Desi Geestman Foundation event is a warm, fuzzy affair – like a cozy pair of pajamas.
By Mary O’KEEFE
For 15 years the Desi Geestman Foundation has been supporting kids diagnosed with cancer as well as supporting their families. On Saturday the foundation held one of its favorite and most popular events. It was not exactly a black tie affair. The dress of the night? Comfy, cozy pajamas.
The auditorium at the City of Hope in Duarte was transformed into a pajama party with over 450 guests in attendance.
“We give [cancer patients, survivors and their families] a night when their disease is not winning,” said Chris Aristo, a director on the foundation’s advisory board.
The pajamas are an equalizer – no one knows whether the child is a patient or a sibling.
“And what’s more cozy than a pair of pajamas?” asked Ileana Geestman, DGF founder.
There were tables for kids to explore their crafty side, food supplied by Panda Express and lots of presents. La Crescenta teens Sydney Flynn, a senior, and her friend, junior Emily Haug, have been volunteering with the DGF through the Assisteens program of Assistance League of Glendale since they were in middle school.
“It’s one of my favorite [events],” Flynn said. “We see many of the same kids each year.” Some of the kids are in remission and some are still receiving treatment.
Saturday was bittersweet for Flynn since it would be her last time to help through Assisteens. She is a graduating from high school and will be aged out of the program; however, she said that helping at the event has changed her life.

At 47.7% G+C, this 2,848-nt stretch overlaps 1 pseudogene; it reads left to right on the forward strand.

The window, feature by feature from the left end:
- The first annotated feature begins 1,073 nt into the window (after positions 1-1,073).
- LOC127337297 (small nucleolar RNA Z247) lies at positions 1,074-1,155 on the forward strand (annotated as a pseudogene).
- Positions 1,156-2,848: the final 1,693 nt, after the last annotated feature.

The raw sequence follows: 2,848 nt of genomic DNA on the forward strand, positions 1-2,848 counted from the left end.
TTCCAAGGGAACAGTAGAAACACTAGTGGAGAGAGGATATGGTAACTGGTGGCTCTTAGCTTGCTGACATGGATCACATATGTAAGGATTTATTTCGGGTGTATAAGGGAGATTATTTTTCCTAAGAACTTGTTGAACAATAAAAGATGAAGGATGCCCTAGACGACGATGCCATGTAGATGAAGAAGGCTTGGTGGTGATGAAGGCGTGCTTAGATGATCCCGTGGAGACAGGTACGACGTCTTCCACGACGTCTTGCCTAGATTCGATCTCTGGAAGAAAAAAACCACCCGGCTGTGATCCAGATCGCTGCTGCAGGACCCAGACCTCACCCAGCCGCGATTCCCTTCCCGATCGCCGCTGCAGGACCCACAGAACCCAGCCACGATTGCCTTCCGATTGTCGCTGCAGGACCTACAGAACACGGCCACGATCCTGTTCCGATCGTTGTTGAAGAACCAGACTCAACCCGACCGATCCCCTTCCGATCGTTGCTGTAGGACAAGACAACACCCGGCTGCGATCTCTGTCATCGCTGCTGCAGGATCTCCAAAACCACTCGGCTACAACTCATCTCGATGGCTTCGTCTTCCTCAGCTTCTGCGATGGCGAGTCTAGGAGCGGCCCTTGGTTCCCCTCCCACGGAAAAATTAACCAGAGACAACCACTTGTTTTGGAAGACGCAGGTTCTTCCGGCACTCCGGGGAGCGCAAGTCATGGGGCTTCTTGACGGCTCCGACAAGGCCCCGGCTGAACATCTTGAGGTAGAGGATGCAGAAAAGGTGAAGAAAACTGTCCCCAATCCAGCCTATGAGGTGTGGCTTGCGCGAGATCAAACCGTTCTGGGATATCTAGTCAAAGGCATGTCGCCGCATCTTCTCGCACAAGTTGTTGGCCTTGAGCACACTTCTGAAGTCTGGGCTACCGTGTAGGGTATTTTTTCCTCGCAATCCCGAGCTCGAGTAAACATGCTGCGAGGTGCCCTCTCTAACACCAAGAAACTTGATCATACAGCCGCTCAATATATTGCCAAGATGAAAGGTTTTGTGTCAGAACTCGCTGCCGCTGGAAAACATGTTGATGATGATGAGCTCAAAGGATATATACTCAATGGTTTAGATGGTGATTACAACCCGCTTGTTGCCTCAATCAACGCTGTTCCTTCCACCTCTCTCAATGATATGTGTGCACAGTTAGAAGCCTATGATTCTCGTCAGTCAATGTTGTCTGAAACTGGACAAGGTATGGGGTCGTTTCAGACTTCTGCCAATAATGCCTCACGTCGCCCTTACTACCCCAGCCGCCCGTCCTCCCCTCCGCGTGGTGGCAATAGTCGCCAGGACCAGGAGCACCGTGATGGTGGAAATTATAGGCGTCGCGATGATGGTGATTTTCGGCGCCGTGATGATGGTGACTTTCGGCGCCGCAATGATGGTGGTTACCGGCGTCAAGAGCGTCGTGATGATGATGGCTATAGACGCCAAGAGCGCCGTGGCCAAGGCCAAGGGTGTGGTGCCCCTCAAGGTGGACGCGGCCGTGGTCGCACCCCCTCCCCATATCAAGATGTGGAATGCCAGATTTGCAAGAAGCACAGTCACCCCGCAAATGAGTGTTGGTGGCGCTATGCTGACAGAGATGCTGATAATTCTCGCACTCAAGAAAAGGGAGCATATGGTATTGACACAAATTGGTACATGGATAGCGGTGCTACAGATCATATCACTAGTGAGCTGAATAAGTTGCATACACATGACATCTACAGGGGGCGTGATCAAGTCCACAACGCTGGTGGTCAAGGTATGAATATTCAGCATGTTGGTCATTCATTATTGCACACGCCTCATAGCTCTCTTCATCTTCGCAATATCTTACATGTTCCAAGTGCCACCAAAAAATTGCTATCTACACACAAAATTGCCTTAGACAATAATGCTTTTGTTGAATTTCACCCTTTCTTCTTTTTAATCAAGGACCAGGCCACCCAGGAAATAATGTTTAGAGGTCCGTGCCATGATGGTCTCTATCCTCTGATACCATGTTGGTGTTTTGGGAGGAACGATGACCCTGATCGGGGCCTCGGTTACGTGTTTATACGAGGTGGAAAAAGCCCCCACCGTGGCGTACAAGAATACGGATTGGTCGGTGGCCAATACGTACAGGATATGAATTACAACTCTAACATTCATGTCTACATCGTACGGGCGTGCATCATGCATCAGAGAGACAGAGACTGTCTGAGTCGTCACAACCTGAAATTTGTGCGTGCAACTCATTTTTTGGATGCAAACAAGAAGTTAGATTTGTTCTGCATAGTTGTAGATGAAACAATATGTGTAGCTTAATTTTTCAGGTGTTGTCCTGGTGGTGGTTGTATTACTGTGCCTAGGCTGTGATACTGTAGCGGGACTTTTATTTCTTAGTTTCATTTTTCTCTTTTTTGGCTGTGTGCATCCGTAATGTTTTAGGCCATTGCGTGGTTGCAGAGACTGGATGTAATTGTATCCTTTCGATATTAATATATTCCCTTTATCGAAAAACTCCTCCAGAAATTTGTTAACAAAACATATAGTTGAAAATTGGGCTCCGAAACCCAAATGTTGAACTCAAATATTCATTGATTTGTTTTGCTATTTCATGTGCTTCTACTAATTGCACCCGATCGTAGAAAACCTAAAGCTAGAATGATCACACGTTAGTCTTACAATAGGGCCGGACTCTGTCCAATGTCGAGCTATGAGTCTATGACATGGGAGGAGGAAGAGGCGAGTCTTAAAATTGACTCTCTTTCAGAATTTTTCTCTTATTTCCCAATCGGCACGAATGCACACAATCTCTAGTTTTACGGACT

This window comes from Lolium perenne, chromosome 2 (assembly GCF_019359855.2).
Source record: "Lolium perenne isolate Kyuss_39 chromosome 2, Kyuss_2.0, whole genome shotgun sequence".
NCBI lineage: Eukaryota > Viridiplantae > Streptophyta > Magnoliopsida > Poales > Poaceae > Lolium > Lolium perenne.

Flynn said she saw what that fight against cancer was like for so many children and, because of what she saw, she has decided to become a doctor. So even though she will not be volunteering at the pajama night next year, she will continue helping through her future career.
This level of involvement and dedication by the Assisteens was echoed continuously during the night by those who were volunteering at the pajama party, whether from the Crescenta Valley High School girl’s soccer team who collected and distributed pajamas, to the sorority and fraternity members from California State University Northridge who helped raise money, serve food and set up.
“They just want to be part of it,” Geestman said of the volunteers. “As they [age out] they share [the experience] with the next generation. We have been really fortunate.”
The foundation is named after and inspired by Desi Geestman, who was 12 years old when she lost her fight with neuroblastoma in 1999. She was a young girl who wanted to help other kids struggling with cancer. The foundation supports kids and their families in many ways, including financially and by hosting events, but it is the pajama party that is the highlight of the year.
“This is our emotional support,” said Ileana Geestman, Desi’s mom.
Kids of every age, from the very young to those 28 years old, all dressed in pajamas, get to meet Santa, receive gifts, eat cookies and just have fun. They and their families also get to talk to others who are facing similar problems.
In addition to the presents, pajamas and Santa, there was also a chance for kids and their families to meet some young Disney stars. Piper Curda, Austin North, Sarah Gilman, Olivia Holt and Peyton Clark from the television show “I Didn’t Do It” spent the evening meeting and taking photos with children. They stayed longer than originally planned so the volunteers had a chance to meet them as well.
The Desi Geestman Foundation is a family operation with father Bernie and sister Vanessa, now the foundation’s executive director, all working to honor Desi.
“Desi is smiling,” Geestman said. “She is enjoying this from up above.”